always bunk with me or at the hotel.â
âThank you. Iâll remember that,â Burns said, holding Glenâs look until the bearded man turned and left. Now he wanted a drink, blood sugar or no blood sugar; Burns could feel the call in his gut, his heartbeat, the roof of his mouth. He went to the sink and drew and drank three glasses of water.
Burns heard a fuss outside and then the clatter of claws on the linoleum of the entry and the Newfoundland came bounding in and burrowed his nose into Burnsâs hand where it hung beside the easy chair in which he slept. He had sat down to read in the small living room and sleep had taken him like an irrefutable force. Now a woman appeared in the entrance, and that was Burnsâs first thought: Sheâs not a girl. He had last seen his son Alec six years ago when he had graduated college in New Haven. Burns had expected his wife to be a girl. Julie removed her knee-length lavender parka and the white knit cap and shook her hair, smiling at him. Without meaning to, Burns stared frankly at her in her white nurseâs dress. It was the first surprise heâd had since heâd been in Alaska: Julie was a woman, a tall woman with pale blond hair that fell below her shoulders. He stood and took her hand.
âWhat are you smiling at?â she said, and smiled. âSit down, Tom. Iâm going to call you Tom, okay? Iâm glad youâre here. How was your flight?â Burns felt things shifting. First all the hunger, and then the nap taking him like a kid, and now this woman in white.
âI fell asleep,â he said. âSorry.â
âItâs too warm in here.â Julie went to the thermostat. âThatâs the one thing about Alaska. Itâs too warm all the time. Thereâs no such thing as a little cold. They keep the hospital at eighty degrees. It reminds me of Manhattan that way.â She sat on the couch and took off her shoes. âAlec talked about you quite a lot. And so did Helen, but youâre quite different than I pictured.â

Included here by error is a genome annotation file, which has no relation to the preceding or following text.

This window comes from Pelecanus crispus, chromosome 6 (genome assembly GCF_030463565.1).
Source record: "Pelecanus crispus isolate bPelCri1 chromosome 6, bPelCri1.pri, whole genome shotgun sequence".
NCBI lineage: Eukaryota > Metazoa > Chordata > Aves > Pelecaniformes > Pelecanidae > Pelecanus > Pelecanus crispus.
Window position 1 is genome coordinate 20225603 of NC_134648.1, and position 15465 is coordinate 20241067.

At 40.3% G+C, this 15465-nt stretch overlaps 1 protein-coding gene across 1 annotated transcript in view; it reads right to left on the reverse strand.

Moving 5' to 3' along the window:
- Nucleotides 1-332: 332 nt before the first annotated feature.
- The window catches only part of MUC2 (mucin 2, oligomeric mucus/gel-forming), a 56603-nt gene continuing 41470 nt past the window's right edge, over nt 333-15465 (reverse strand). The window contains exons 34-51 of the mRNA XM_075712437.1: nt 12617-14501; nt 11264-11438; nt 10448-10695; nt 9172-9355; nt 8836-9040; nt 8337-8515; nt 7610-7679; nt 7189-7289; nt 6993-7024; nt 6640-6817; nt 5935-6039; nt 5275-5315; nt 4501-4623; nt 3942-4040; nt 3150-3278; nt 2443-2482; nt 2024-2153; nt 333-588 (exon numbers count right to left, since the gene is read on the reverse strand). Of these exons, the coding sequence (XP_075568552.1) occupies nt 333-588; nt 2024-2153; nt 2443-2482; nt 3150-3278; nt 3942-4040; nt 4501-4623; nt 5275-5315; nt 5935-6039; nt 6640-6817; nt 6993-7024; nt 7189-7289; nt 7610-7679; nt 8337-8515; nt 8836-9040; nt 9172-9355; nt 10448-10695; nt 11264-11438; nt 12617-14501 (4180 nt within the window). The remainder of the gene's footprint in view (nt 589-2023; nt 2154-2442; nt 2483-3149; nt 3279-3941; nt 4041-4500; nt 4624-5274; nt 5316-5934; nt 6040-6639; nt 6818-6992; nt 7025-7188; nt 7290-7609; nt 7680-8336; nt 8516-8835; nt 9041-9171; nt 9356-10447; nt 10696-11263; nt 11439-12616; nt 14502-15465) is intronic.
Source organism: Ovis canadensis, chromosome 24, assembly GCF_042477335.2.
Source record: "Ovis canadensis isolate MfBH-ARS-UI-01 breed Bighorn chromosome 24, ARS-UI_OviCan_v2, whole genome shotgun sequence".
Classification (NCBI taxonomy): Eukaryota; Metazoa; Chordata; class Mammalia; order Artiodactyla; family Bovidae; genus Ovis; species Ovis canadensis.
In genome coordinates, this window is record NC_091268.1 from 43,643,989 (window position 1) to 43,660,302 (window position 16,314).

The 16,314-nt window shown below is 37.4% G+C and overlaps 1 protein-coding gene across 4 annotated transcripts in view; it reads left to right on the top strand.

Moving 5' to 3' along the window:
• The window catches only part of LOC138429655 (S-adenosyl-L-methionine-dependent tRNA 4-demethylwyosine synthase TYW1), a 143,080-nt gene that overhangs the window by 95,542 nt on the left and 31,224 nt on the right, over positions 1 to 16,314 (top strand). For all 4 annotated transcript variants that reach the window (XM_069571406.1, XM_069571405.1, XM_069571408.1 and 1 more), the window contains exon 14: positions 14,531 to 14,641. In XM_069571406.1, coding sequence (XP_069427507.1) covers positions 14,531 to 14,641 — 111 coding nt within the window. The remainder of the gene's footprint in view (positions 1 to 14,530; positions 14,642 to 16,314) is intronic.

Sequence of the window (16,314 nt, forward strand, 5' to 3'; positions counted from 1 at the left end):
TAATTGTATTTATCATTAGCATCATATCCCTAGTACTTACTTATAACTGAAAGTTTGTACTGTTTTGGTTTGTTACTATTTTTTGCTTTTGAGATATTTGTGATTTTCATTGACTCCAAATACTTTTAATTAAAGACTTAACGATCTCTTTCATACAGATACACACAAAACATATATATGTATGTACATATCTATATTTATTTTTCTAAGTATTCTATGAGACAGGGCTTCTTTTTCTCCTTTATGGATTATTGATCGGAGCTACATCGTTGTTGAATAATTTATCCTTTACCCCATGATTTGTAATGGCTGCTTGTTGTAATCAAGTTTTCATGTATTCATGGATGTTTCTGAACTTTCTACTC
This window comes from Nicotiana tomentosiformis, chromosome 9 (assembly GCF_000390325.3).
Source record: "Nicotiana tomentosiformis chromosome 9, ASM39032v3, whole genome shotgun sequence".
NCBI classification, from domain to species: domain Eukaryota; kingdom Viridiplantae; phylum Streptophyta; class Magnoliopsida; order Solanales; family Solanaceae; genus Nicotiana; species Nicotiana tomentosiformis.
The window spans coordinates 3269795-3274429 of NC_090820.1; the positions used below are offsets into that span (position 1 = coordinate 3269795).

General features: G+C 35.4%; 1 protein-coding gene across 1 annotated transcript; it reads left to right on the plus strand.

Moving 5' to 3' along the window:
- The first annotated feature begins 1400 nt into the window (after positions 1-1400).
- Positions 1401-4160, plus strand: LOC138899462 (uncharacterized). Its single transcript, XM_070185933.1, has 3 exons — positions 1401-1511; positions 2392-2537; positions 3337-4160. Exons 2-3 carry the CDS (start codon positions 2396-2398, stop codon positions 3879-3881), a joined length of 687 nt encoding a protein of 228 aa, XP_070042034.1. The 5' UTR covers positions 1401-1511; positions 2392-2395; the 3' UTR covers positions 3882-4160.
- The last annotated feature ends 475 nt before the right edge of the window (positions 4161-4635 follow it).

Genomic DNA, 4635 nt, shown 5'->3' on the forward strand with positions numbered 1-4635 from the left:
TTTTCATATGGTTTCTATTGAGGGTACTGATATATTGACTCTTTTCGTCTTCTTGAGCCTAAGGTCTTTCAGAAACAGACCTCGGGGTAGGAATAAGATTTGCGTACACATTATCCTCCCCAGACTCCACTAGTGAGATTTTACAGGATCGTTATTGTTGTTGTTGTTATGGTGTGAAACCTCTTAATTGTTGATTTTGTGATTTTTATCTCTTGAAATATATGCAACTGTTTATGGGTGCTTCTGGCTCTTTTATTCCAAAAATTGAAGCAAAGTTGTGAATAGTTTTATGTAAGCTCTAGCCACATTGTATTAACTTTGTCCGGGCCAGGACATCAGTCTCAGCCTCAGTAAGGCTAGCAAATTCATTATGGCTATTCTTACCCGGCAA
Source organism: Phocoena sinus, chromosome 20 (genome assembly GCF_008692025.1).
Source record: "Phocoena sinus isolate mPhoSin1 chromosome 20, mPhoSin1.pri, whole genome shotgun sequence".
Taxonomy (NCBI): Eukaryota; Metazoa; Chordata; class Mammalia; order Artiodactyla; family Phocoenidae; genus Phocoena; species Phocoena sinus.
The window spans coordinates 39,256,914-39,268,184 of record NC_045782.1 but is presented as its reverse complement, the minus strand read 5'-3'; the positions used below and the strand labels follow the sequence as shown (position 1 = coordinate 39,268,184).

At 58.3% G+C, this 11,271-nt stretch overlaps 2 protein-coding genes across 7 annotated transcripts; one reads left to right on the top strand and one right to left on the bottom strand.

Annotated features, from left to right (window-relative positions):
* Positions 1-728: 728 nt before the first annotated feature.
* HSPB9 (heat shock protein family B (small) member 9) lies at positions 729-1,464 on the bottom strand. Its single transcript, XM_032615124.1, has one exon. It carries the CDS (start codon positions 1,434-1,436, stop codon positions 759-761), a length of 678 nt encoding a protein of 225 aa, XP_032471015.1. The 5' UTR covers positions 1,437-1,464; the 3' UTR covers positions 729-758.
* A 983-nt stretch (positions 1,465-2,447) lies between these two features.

She stood up, her dress rustling. âYou want a drink?â
âThatâs right. I knew that. Sorry.â Burns watched her splash some Wild Turkey into a plastic tumbler. âOkay, Iâll be right back. Iâve got to get these stockings off. Yes, from Helen I imagined youâd be a bit wrecked or frumpy, you know, dirty overcoat, greasy hair.â
âBottle of tokay?â
âIâm kidding, but your ex-wife can be a bit severe.â
âHelen is a woman with a memory.â
Julie went down a short hallway where Burns could see the edge of a bed. When he saw her dress fall upon the bed, he stood and moved to the kitchen sink, poured a glass of water, and tried to see out the frosted window. He felt agitated. He pressed the glass against his lip. He was deeply hungry again and he felt funny about falling asleep. Napping wasnât his custom, but the sweet closed warmth of the trailer and the wind heaving at the structure, rocking it faintly, had just taken him. He had been doing things by will for ten years now, since the first week after his forty-second birthday, and he was known as a measured man who had placed the remaining components of his life back together purposefully. He was a man who didnât feel things instantly, and now there was this person, Julie, whom he instantly felt quite wonderful about, and suddenly his mission seemed strange and he felt far from home.
She returned in a worn pair of brown corduroys and a simple white turtleneck. His room was at the other end of the trailer, and as she laid out some towels, Burns couldnât take his eyes from her.
âBlazo picked you up all right?â she said.
âThe talkative soul? The whiskey person?â
As she moved about the room, showing him the bureau and the electric blanket control and the closet, he studied her long
Cecilia Aubrey, Chris Almeida